In many cases a software product is intended the enhance the productivity of some set of people. In those cases, the product’s value is related to the value of the person it serves. You can sell a product to assist doctors making $400,000/year for a much higher price than one to help secretaries making $30,000/year. If a product merely assists a person in their job then it is unlikely they will pay more than 5-10% of wages/salary for that assistance. If a product substantially replaces the work of an employee then that replacement of wages is an upper bound on what you might charge.  In the U.S. the Bureau of Labor Statistics can provide information about what people make in various occupations.

see: Bureau of Labor Statistics wage data

Revenue maximization analysis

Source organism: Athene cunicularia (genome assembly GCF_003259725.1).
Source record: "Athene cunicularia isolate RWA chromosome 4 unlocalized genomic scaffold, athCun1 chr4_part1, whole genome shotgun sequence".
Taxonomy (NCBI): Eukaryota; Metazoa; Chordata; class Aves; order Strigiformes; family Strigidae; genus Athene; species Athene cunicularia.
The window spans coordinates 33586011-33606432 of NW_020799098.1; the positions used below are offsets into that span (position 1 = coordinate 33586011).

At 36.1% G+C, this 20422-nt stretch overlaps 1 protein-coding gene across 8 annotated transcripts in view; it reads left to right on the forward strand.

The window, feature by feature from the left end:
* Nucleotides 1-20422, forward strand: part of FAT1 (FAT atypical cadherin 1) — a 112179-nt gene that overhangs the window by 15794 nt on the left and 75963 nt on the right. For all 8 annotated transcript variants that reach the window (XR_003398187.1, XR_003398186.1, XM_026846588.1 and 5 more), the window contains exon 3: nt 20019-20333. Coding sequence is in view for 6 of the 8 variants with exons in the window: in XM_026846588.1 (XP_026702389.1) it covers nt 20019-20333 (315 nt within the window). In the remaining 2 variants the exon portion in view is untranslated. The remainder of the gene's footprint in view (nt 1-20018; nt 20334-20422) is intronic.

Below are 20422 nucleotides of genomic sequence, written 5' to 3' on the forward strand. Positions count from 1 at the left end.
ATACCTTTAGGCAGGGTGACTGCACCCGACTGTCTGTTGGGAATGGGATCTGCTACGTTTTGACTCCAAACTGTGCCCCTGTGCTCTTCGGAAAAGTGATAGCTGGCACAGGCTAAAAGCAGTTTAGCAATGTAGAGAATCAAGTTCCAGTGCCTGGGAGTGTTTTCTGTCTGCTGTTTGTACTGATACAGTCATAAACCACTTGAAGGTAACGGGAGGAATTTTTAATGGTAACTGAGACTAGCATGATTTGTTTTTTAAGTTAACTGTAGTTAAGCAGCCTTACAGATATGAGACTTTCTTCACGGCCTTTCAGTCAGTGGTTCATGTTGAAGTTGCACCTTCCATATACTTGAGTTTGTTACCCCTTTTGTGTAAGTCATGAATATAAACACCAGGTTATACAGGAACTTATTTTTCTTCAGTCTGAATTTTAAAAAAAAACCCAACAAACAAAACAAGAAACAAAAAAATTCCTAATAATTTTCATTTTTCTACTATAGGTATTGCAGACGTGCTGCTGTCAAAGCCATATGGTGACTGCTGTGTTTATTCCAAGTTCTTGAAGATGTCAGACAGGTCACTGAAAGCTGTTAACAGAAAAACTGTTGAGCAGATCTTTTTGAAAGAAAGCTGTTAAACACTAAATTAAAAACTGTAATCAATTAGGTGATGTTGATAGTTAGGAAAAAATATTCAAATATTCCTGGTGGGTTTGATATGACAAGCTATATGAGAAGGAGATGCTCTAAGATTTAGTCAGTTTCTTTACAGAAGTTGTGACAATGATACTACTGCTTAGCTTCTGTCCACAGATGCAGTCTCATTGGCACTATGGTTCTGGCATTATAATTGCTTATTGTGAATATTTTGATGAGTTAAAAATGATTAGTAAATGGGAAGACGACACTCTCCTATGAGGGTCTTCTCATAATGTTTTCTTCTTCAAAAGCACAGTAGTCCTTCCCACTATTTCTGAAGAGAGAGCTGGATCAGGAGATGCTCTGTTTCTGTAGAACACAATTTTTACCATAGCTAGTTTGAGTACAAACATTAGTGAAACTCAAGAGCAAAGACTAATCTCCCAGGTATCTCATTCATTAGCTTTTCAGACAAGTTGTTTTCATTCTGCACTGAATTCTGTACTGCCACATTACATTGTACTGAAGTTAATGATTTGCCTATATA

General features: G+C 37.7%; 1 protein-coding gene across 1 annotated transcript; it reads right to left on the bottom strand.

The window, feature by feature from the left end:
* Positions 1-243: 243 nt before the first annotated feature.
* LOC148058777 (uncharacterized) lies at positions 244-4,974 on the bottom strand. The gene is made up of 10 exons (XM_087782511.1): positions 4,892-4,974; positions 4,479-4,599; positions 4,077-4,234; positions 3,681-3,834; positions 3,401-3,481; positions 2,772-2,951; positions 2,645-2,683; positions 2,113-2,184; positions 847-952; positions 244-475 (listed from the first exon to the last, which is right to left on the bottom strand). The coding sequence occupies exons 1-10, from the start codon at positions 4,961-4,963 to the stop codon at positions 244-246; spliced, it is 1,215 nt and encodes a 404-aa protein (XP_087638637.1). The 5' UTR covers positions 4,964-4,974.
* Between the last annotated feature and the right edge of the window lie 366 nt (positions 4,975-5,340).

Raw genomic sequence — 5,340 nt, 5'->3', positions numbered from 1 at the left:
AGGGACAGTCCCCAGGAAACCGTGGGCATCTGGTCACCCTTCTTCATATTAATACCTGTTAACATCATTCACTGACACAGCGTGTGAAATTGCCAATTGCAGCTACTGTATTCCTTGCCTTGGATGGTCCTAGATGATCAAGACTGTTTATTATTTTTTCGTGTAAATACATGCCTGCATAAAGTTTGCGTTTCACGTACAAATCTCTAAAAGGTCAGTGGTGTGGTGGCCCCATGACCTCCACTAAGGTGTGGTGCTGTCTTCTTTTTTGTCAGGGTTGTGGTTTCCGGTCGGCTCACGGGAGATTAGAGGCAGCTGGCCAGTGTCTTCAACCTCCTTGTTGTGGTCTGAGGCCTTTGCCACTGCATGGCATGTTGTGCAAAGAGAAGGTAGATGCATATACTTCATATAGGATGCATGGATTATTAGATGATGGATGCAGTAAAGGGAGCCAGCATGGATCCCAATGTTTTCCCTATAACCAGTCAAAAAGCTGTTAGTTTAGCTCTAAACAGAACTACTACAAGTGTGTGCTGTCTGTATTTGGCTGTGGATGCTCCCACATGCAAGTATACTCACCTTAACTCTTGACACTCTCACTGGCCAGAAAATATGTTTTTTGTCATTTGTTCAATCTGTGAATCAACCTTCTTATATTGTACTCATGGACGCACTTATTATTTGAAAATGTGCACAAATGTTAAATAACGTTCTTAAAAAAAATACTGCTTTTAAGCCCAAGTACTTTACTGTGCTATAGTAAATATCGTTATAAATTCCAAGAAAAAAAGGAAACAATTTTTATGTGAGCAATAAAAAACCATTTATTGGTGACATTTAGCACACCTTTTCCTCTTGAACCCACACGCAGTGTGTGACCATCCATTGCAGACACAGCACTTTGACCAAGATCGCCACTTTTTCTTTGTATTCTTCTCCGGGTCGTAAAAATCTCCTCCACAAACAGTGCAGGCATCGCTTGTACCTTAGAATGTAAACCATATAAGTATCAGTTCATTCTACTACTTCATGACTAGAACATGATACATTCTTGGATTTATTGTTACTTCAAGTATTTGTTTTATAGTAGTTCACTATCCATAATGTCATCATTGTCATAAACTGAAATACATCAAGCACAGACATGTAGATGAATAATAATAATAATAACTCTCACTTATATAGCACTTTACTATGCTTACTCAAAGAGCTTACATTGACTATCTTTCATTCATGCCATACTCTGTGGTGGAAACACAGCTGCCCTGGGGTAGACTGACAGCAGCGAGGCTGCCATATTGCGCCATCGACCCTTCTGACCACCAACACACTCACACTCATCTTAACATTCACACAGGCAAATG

The basis for this pricing approach is to first collect data on what your customers are willing to pay for your product. There are a variety of ways to go about obtaining this information. You can talk to a lot of customers and simply ask them what they would pay. You can send out surveys to customers asking similar questions. The challenge of both of these techniques is their reliability. When answering a survey or a direct question the customer frequently has not thought deeply about the value of your product. Many times they are responding to you as a person more than to the product’s value. Because they have no “skin in the game” they are less careful about what they say. Survey and question data is still better than just guessing. The customer’s opinion is likely to be more accurate than your guess. If you are getting a lot of answers that are out of line with the previous two pricing techniques then do some more thinking about how you are acquiring information. It is also important to be careful about who you are asking. In many enterprises the person using the product is not the person making the purchasing decision and may not have a realistic view of what a product is worth.